Mullis v. the Pantry, Inc.Annotate this Case
378 S.E.2d 578 (1989)
Oberia S. MULLIS v. THE PANTRY, INC.
Court of Appeals of North Carolina.
May 2, 1989.
*579 Edelstein and Payne by M. Travis Payne, Raleigh, for plaintiff, appellant.
Spears, Barnes, Baker, Hoof & Wainio by Cynthia Harrison Ruiz and J. Bruce Hoof, Durham, for defendant, appellee.
HEDRICK, Chief Judge.
Plaintiff first argues the trial court erred in granting summary judgment in the wrongful discharge claim because the materials before the court raised genuine issues of material fact. Plaintiff contends she was discharged by defendant and that "subsequent non-specific offers [by defendant] of employment at another store were made as offers of settlement."
The remedy of summary judgment is a drastic one and should be used with caution. Billings v. Harris Co., 27 N.C.App. 689, 220 S.E.2d 361 (1975), aff'd, 290 N.C. 502, 226 S.E.2d 321 (1976). The party moving for summary judgment must show that no genuine issue of material fact exists and that, as a result, the movant is entitled to judgment as a matter of law. Watts. v. Cumberland County Hosp. System, 317 N.C. 321, 345 S.E.2d 201 (1986). Review of summary judgment on appeal is limited to whether the trial court's conclusions are correct as to the questions of whether there is a genuine issue of material fact and whether the movant is entitled to judgment. Ellis v. Williams, 319 N.C. 413, 355 S.E.2d 479 (1987).
In the present case, we must find the trial court's conclusions were correct as to summary judgment on the wrongful discharge claim. By her own testimony in her deposition, plaintiff admits that she was at no time discharged. She testified that her supervisor, the district manager, told her on 31 May 1984 that she would no longer be the manager of store # 331 located in Sanford. He told her she would be put on a week's vacation and transferred to another store. She further admits in all later conversations with corporate officials she was told she would be transferred to a store in another district. Plaintiff was contacted by her zone manager, Eddie Garmon, several times and asked if she would be willing to transfer to another store in Sanford. Each time, plaintiff answered that she would only return to her original store. After approximately one month, Garmon called plaintiff to discuss a leave of absence. Plaintiff testified that she stated, "Eddie, I have nothing more to say to you," and plaintiff terminated the conversation. Thereafter, plaintiff received a registered letter from Garmon which stated that plaintiff should give him notice of her decision whether or not to transfer by 9 July 1984. Plaintiff responded to the letter through her attorney, notifying defendant that she wanted to return to her original store.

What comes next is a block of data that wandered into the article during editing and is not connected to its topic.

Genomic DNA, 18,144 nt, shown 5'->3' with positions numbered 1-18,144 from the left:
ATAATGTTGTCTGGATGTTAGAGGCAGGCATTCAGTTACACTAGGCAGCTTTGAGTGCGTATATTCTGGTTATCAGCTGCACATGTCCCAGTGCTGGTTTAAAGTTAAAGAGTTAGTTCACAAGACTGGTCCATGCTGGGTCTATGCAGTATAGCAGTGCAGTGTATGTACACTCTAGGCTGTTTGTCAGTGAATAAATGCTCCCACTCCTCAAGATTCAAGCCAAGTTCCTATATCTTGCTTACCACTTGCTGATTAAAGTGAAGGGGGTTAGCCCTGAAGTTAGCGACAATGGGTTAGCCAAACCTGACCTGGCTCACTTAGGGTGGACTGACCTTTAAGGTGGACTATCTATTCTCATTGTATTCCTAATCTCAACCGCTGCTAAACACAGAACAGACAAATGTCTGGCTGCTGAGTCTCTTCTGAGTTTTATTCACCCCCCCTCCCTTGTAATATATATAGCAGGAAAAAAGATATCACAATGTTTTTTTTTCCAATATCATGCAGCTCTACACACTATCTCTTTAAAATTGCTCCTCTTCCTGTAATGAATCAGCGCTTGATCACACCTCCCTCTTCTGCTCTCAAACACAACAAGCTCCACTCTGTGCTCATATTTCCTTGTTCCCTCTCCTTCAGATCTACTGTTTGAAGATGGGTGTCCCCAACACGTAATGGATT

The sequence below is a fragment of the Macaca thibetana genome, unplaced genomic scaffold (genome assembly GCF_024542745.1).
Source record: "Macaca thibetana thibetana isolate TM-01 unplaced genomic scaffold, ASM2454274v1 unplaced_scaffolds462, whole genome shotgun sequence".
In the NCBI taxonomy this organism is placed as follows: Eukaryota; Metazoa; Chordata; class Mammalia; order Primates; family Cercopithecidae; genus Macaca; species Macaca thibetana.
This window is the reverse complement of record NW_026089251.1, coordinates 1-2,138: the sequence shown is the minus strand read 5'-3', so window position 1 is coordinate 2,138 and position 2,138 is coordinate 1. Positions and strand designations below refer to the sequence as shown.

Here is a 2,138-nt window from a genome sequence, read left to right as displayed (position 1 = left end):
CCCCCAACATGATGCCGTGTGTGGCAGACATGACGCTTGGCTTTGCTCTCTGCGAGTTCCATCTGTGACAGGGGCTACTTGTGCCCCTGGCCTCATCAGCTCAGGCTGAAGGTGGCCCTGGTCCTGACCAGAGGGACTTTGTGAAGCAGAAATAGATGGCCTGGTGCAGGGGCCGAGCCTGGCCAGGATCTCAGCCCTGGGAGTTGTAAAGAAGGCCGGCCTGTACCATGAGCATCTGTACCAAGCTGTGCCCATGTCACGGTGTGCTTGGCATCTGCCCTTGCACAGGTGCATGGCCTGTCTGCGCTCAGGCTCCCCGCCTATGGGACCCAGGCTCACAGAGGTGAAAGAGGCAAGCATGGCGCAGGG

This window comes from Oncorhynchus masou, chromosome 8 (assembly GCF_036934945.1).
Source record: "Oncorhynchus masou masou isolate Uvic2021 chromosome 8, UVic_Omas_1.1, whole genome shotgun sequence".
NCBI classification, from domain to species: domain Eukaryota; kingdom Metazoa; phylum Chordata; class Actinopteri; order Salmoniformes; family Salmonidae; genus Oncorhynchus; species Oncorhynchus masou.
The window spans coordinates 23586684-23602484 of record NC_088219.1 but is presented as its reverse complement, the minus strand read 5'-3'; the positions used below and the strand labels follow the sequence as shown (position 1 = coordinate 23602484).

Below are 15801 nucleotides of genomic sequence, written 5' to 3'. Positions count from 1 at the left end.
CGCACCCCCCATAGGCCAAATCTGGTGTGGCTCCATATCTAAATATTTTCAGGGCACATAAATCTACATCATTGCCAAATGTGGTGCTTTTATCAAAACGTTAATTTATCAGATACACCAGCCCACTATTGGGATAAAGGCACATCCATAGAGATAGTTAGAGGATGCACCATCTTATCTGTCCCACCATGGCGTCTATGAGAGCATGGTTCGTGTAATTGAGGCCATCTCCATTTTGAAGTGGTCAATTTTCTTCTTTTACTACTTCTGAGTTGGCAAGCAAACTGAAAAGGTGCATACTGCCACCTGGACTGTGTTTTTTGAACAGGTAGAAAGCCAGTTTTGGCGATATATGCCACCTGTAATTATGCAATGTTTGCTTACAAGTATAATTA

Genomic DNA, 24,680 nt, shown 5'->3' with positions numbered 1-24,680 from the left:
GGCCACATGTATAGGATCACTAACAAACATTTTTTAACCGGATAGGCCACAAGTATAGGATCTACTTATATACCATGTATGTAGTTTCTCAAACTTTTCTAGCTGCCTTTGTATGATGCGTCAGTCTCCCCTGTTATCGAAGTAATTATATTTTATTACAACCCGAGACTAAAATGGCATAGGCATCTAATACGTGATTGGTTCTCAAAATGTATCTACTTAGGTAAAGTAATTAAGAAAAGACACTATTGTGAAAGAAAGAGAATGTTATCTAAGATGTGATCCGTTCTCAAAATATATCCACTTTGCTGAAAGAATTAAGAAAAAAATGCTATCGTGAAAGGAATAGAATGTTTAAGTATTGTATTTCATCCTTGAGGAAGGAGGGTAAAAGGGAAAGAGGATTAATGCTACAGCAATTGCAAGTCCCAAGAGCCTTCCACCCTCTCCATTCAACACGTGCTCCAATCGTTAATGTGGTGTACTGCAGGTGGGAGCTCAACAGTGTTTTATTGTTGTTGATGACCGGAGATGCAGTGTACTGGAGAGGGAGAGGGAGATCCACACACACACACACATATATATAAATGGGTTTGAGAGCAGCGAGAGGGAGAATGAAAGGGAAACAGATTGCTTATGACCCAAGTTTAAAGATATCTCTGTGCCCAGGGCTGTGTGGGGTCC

We hold there is no genuine issue of material fact presented by plaintiff. Plaintiff has brought forth no evidence of a discharge by defendant, wrongful or otherwise. Therefore, defendant was entitled to judgment as a matter of law. Summary judgment for defendant on the claim of wrongful discharge is affirmed.
Plaintiff next argues the trial court erred in granting defendant's motion for summary judgment on her claim for intentional infliction of emotional distress. Plaintiff asserts that there are substantial issues of fact raised by the evidence presented to the trial court.
The tort of intentional infliction of emotional distress was first recognized by our Supreme Court in Stanback v. Stanback, 297 N.C. 181, 254 S.E.2d 611 (1979). There *580 the Court stated that liability arises under this tort when a defendant's "conduct exceeds all bounds usually tolerated by decent society" and, the conduct "causes mental distress of a very serious kind." Id. at 196, 254 S.E.2d at 622, quoting Prosser, The Law of Torts Sec. 12, p. 56 (4th ed. 1971). In Dickens v. Puryear, 302 N.C. 437, 276 S.E.2d 325 (1981), our Supreme Court held that intentional infliction of emotional distress consists of: 1) extreme and outrageous conduct, 2) which is intended to cause emotional distress or is done with reckless indifference to the likelihood that emotional distress may result, and 3) severe emotional distress does result.
We have carefully examined plaintiff's allegations regarding her claim for intentional infliction of emotional distress. We hold that no construction of the forecast of evidence gives rise to an issue as to whether defendant's conduct was intended to inflict emotional distress or was done with reckless indifference to the likelihood that emotional distress may result. Summary judgment for defendant on this claim, like the other, is affirmed.
WELLS and EAGLES, JJ., concur.